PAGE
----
For the record

July 27, 2001

Charities back away from Nottingham
The Association of Medical Research Charities has asked Nottingham University to delete a press release with the headline “Association of Medical Research Charities backs Nottingham’s stance on donation”. But it was still on the university’s website this week with a new headline.

Nottingham ran into controversy when it accepted £3.8 million funding from British American Tobacco in December.

The Cancer Research Campaign, a member of the AMRC, withdrew £1.5 million funding for building work at the university in February.

SNP calls for aid for asylum seekers
Kenny MacAskill, the Scottish National Party’s enterprise and lifelong learning spokesperson, has called on the Scottish Executive to allow asylum seekers access to individual learning accounts.

Wendy Alexander, Scotland’s enterprise and lifelong learning minister, told Mr MacAskill in a written answer that under ILA regulations, individuals who did not live in Scotland permanently must ordinarily live within the European Economic Area. Mr MacAskill said he believed the regulations could be interpreted “more liberally” without the need for legislative change.

New chief appointed for synchrotron project
Gerhard Materlik has been appointed chief executive officer for the Diamond Synchrotron project to be based at the Rutherford Appleton Laboratory, Oxfordshire.

Professor Materlik, who takes up his seven-year appointment in October, has been running the X-Ray Free-Electron Laser project since 1995 at DESY laboratory in Hamburg.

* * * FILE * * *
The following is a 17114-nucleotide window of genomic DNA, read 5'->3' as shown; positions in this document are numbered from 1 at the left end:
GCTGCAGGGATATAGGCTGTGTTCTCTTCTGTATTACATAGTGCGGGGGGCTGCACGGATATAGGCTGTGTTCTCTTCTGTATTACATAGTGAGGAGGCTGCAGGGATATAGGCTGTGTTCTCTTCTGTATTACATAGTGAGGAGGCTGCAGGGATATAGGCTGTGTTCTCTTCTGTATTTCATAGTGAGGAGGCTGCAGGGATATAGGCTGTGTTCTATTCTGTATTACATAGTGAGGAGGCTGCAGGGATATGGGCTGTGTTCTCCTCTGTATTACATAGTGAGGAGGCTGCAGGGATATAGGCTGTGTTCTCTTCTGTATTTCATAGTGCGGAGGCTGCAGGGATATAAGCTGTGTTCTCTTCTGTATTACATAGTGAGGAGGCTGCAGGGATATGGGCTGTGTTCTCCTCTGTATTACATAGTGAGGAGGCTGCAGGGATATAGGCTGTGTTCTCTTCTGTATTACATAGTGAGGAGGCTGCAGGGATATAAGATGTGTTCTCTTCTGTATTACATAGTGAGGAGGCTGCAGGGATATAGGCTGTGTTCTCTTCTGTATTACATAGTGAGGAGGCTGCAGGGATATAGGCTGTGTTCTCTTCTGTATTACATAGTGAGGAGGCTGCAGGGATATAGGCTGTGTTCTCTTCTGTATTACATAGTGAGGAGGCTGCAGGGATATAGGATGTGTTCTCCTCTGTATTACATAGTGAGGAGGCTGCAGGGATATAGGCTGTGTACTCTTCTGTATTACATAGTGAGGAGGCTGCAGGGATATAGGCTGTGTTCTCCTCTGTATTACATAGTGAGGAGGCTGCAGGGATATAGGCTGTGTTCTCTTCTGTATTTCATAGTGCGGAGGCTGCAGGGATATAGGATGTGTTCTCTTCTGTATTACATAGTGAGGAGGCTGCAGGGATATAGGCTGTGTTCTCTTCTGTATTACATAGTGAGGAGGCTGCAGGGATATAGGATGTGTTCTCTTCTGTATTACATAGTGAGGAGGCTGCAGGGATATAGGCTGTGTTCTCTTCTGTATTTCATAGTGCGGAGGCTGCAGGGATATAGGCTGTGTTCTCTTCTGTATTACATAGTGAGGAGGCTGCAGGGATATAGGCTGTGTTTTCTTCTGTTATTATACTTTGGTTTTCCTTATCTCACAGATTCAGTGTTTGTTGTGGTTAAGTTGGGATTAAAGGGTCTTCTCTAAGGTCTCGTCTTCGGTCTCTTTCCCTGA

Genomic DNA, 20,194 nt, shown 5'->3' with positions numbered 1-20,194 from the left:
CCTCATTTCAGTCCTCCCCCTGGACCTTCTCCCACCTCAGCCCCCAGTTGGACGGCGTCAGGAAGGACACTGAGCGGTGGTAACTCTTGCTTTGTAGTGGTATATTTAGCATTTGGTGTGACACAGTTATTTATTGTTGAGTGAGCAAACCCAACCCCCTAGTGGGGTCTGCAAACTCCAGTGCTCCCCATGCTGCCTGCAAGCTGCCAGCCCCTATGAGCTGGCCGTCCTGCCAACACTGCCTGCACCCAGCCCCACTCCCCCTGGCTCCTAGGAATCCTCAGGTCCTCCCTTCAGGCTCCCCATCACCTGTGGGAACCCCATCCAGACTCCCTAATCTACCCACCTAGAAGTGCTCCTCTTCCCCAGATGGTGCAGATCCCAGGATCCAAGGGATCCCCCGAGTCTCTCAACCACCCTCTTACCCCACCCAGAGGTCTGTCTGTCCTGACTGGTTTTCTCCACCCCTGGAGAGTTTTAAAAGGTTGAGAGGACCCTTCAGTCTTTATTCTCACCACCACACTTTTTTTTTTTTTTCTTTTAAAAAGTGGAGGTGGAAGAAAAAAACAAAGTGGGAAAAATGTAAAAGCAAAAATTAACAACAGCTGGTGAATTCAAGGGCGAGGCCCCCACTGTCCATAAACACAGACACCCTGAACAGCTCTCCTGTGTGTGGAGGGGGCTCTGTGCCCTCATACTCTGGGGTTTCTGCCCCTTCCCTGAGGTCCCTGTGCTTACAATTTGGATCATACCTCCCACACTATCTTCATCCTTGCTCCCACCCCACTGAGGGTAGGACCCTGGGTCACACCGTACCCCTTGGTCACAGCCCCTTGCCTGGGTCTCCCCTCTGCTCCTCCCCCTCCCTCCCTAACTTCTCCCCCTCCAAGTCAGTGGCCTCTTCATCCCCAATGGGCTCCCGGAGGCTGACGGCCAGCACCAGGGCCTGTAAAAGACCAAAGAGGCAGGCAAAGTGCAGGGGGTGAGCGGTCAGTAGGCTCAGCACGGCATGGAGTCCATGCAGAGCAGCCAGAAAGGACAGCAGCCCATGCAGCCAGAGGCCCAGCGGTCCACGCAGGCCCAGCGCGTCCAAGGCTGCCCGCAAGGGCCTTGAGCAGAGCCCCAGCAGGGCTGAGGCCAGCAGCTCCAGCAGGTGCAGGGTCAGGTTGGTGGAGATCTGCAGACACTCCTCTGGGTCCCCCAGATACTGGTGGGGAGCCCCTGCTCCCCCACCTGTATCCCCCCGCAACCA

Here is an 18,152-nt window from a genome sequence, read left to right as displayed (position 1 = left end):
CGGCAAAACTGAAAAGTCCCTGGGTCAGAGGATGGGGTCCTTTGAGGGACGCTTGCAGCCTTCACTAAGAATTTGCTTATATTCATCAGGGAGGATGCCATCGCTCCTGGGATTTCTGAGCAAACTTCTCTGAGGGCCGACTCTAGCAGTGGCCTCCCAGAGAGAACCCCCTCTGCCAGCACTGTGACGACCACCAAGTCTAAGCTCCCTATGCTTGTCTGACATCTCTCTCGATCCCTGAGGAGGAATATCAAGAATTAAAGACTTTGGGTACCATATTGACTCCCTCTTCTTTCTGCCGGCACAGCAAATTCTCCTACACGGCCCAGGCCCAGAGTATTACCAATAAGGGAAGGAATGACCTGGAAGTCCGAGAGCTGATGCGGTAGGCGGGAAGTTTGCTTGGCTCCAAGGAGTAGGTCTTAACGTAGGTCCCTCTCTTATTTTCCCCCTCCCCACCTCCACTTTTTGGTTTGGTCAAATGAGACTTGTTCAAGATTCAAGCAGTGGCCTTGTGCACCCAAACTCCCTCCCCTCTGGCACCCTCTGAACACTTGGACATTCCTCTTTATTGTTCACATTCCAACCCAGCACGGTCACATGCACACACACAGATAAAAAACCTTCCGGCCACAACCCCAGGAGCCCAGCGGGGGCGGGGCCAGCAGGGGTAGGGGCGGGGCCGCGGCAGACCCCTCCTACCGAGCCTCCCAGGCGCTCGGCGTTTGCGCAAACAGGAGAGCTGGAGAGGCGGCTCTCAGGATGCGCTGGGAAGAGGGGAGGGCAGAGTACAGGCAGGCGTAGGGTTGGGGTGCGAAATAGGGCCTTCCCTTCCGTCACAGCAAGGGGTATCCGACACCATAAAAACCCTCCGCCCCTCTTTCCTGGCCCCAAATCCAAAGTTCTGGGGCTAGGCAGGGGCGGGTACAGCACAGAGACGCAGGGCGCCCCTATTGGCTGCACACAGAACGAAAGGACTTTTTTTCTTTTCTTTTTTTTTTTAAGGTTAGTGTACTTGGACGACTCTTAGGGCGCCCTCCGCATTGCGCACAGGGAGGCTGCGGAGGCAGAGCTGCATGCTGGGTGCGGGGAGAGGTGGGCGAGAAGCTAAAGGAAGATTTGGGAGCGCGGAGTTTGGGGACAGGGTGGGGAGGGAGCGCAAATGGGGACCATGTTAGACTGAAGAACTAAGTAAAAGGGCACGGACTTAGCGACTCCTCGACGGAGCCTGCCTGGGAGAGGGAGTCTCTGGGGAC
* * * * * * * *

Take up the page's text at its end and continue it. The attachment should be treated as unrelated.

The Diamond synchrotron, designed to supersede the X-ray source at Daresbury Laboratory in Cheshire, is a collaboration between the Office for Science and Technology, the Wellcome Trust and the French government.

Security reviewed after theft at Bodleian
The Bodleian library, part of Oxford University, is reviewing its security measures after 17th-century theological books, worth £20,000, went missing. Police are investigating the theft and antique book traders have been put on alert.

£6m to make Scottish research commercial
The Scottish Higher Education Funding Council has announced an annual £6 million scheme to help researchers turn projects into commercial reality.

The money comes from merging Shefc’s funding for continuing professional development and its “professionalisation of commercialisation” grant.

Edinburgh and Glasgow universities will be the biggest winners, each standing to gain more than £1 million this year.

N. Ireland department changes its name
Northern Ireland’s department for higher and further education, training and employment has changed its name to the department for employment and learning. Minister Sean Farren said he believed the renaming “effectively and equably” represented the department’s key areas.

Imperial fined £25,000 for causing viral risk
Imperial College London has been fined £25,000 and ordered to pay more than £21,000 costs for exposing workers to possible infection from a virus for which there was no known cure.